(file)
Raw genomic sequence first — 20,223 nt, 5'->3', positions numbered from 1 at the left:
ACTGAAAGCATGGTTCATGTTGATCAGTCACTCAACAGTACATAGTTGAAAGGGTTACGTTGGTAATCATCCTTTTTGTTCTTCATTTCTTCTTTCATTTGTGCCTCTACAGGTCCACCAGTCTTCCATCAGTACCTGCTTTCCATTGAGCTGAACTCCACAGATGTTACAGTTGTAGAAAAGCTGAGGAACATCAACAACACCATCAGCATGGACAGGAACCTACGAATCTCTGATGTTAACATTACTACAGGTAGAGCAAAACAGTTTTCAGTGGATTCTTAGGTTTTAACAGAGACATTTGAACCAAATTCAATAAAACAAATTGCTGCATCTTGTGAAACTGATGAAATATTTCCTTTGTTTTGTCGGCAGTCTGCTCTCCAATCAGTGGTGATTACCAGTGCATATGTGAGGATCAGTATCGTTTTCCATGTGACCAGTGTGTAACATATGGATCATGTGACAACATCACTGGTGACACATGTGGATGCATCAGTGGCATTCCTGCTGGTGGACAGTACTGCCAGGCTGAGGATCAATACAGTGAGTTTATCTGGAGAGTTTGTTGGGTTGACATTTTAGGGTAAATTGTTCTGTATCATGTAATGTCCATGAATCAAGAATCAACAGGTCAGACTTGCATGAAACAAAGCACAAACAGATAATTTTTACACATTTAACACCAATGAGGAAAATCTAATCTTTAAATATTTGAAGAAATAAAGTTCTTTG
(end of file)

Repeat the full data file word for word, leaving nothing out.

Raw genomic sequence first — 20,223 nt, 5'->3', positions numbered from 1 at the left:
ACTGAAAGCATGGTTCATGTTGATCAGTCACTCAACAGTACATAGTTGAAAGGGTTACGTTGGTAATCATCCTTTTTGTTCTTCATTTCTTCTTTCATTTGTGCCTCTACAGGTCCACCAGTCTTCCATCAGTACCTGCTTTCCATTGAGCTGAACTCCACAGATGTTACAGTTGTAGAAAAGCTGAGGAACATCAACAACACCATCAGCATGGACAGGAACCTACGAATCTCTGATGTTAACATTACTACAGGTAGAGCAAAACAGTTTTCAGTGGATTCTTAGGTTTTAACAGAGACATTTGAACCAAATTCAATAAAACAAATTGCTGCATCTTGTGAAACTGATGAAATATTTCCTTTGTTTTGTCGGCAGTCTGCTCTCCAATCAGTGGTGATTACCAGTGCATATGTGAGGATCAGTATCGTTTTCCATGTGACCAGTGTGTAACATATGGATCATGTGACAACATCACTGGTGACACATGTGGATGCATCAGTGGCATTCCTGCTGGTGGACAGTACTGCCAGGCTGAGGATCAATACAGTGAGTTTATCTGGAGAGTTTGTTGGGTTGACATTTTAGGGTAAATTGTTCTGTATCATGTAATGTCCATGAATCAAGAATCAACAGGTCAGACTTGCATGAAACAAAGCACAAACAGATAATTTTTACACATTTAACACCAATGAGGAAAATCTAATCTTTAAATATTTGAAGAAATAAAGTTCTTTG